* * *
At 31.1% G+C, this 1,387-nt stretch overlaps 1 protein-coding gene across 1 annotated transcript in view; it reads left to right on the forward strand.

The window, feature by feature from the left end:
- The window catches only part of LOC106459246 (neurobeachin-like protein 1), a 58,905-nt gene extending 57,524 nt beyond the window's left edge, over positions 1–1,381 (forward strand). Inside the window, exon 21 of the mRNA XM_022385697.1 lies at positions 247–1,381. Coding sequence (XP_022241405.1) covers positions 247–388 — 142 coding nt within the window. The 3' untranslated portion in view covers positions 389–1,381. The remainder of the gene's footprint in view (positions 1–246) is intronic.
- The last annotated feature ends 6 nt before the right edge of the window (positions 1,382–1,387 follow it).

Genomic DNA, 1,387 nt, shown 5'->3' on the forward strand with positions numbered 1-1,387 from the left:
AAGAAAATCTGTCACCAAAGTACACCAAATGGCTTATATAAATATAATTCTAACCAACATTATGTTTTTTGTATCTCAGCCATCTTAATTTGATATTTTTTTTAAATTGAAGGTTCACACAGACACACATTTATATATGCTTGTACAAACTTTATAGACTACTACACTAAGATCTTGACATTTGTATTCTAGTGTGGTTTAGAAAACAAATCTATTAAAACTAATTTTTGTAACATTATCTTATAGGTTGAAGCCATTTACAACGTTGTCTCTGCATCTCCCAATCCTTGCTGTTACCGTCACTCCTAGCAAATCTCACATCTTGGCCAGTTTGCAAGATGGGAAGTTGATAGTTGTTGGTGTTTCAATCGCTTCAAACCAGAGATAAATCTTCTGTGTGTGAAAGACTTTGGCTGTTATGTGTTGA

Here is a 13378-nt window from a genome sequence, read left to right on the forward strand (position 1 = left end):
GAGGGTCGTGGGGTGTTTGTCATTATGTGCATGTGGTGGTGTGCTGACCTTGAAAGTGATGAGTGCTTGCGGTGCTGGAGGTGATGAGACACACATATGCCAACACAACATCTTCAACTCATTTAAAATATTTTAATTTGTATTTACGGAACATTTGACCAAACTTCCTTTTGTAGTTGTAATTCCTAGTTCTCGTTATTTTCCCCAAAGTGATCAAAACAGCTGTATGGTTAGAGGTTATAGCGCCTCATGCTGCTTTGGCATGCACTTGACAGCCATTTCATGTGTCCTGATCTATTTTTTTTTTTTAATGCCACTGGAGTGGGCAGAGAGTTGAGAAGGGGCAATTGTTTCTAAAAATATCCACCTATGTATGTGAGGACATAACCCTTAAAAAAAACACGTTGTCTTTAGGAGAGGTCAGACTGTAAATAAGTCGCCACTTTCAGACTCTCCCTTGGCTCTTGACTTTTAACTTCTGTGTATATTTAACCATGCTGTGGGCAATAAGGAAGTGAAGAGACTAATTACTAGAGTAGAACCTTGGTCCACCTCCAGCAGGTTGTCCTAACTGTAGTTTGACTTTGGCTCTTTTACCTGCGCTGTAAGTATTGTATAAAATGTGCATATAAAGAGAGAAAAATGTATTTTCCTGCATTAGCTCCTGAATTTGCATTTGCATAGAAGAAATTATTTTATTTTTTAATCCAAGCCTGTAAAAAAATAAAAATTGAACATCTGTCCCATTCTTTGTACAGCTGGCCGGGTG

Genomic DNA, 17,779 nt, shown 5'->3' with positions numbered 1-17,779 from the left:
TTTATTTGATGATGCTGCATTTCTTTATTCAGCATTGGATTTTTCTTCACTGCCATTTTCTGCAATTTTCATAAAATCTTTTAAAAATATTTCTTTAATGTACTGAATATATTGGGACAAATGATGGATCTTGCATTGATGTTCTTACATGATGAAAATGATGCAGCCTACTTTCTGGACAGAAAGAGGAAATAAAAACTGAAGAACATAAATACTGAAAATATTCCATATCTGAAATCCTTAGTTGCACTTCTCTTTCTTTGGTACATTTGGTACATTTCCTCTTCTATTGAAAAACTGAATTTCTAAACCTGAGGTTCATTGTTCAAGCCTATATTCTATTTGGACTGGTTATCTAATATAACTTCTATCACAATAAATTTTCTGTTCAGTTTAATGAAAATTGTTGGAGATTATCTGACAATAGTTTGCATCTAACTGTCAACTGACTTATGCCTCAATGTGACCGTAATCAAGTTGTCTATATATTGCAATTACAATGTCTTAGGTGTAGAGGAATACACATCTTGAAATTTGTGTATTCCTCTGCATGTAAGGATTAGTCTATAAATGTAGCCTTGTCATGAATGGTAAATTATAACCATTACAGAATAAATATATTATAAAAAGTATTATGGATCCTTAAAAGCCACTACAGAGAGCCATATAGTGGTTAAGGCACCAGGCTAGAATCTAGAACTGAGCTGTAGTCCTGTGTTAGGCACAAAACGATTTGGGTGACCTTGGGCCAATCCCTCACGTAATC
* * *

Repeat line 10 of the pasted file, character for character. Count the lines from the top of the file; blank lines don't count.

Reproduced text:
TTTATTTGATGATGCTGCATTTCTTTATTCAGCATTGGATTTTTCTTCACTGCCATTTTCTGCAATTTTCATAAAATCTTTTAAAAATATTTCTTTAATGTACTGAATATATTGGGACAAATGATGGATCTTGCATTGATGTTCTTACATGATGAAAATGATGCAGCCTACTTTCTGGACAGAAAGAGGAAATAAAAACTGAAGAACATAAATACTGAAAATATTCCATATCTGAAATCCTTAGTTGCACTTCTCTTTCTTTGGTACATTTGGTACATTTCCTCTTCTATTGAAAAACTGAATTTCTAAACCTGAGGTTCATTGTTCAAGCCTATATTCTATTTGGACTGGTTATCTAATATAACTTCTATCACAATAAATTTTCTGTTCAGTTTAATGAAAATTGTTGGAGATTATCTGACAATAGTTTGCATCTAACTGTCAACTGACTTATGCCTCAATGTGACCGTAATCAAGTTGTCTATATATTGCAATTACAATGTCTTAGGTGTAGAGGAATACACATCTTGAAATTTGTGTATTCCTCTGCATGTAAGGATTAGTCTATAAATGTAGCCTTGTCATGAATGGTAAATTATAACCATTACAGAATAAATATATTATAAAAAGTATTATGGATCCTTAAAAGCCACTACAGAGAGCCATATAGTGGTTAAGGCACCAGGCTAGAATCTAGAACTGAGCTGTAGTCCTGTGTTAGGCACAAAACGATTTGGGTGACCTTGGGCCAATCCCTCACGTAATC